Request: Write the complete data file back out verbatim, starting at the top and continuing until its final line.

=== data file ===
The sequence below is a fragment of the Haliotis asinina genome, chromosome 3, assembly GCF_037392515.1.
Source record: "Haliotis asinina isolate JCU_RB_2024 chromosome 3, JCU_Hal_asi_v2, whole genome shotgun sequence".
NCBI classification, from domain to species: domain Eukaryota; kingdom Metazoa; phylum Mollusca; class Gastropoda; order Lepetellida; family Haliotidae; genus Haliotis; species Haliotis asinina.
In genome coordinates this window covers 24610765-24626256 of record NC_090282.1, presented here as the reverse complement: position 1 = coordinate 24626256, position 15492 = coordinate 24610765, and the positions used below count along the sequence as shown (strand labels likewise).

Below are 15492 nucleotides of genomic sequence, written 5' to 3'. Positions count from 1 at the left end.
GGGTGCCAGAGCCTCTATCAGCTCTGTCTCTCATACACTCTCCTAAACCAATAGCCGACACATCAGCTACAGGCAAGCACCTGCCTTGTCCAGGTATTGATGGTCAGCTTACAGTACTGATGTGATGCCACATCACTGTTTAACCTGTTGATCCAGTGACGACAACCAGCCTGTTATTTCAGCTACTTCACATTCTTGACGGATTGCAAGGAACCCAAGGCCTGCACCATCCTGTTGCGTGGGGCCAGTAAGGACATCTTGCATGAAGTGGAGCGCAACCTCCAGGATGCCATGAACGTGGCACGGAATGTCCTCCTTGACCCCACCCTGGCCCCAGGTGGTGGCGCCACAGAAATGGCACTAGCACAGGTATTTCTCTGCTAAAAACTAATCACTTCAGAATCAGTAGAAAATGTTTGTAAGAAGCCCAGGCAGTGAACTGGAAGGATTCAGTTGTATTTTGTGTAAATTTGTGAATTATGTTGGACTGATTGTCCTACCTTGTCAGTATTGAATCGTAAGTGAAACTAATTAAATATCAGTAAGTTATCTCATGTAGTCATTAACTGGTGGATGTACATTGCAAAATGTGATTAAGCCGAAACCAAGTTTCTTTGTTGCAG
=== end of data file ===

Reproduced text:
The sequence below is a fragment of the Haliotis asinina genome, chromosome 3, assembly GCF_037392515.1.
Source record: "Haliotis asinina isolate JCU_RB_2024 chromosome 3, JCU_Hal_asi_v2, whole genome shotgun sequence".
NCBI classification, from domain to species: domain Eukaryota; kingdom Metazoa; phylum Mollusca; class Gastropoda; order Lepetellida; family Haliotidae; genus Haliotis; species Haliotis asinina.
In genome coordinates this window covers 24610765-24626256 of record NC_090282.1, presented here as the reverse complement: position 1 = coordinate 24626256, position 15492 = coordinate 24610765, and the positions used below count along the sequence as shown (strand labels likewise).

Below are 15492 nucleotides of genomic sequence, written 5' to 3'. Positions count from 1 at the left end.
GGGTGCCAGAGCCTCTATCAGCTCTGTCTCTCATACACTCTCCTAAACCAATAGCCGACACATCAGCTACAGGCAAGCACCTGCCTTGTCCAGGTATTGATGGTCAGCTTACAGTACTGATGTGATGCCACATCACTGTTTAACCTGTTGATCCAGTGACGACAACCAGCCTGTTATTTCAGCTACTTCACATTCTTGACGGATTGCAAGGAACCCAAGGCCTGCACCATCCTGTTGCGTGGGGCCAGTAAGGACATCTTGCATGAAGTGGAGCGCAACCTCCAGGATGCCATGAACGTGGCACGGAATGTCCTCCTTGACCCCACCCTGGCCCCAGGTGGTGGCGCCACAGAAATGGCACTAGCACAGGTATTTCTCTGCTAAAAACTAATCACTTCAGAATCAGTAGAAAATGTTTGTAAGAAGCCCAGGCAGTGAACTGGAAGGATTCAGTTGTATTTTGTGTAAATTTGTGAATTATGTTGGACTGATTGTCCTACCTTGTCAGTATTGAATCGTAAGTGAAACTAATTAAATATCAGTAAGTTATCTCATGTAGTCATTAACTGGTGGATGTACATTGCAAAATGTGATTAAGCCGAAACCAAGTTTCTTTGTTGCAG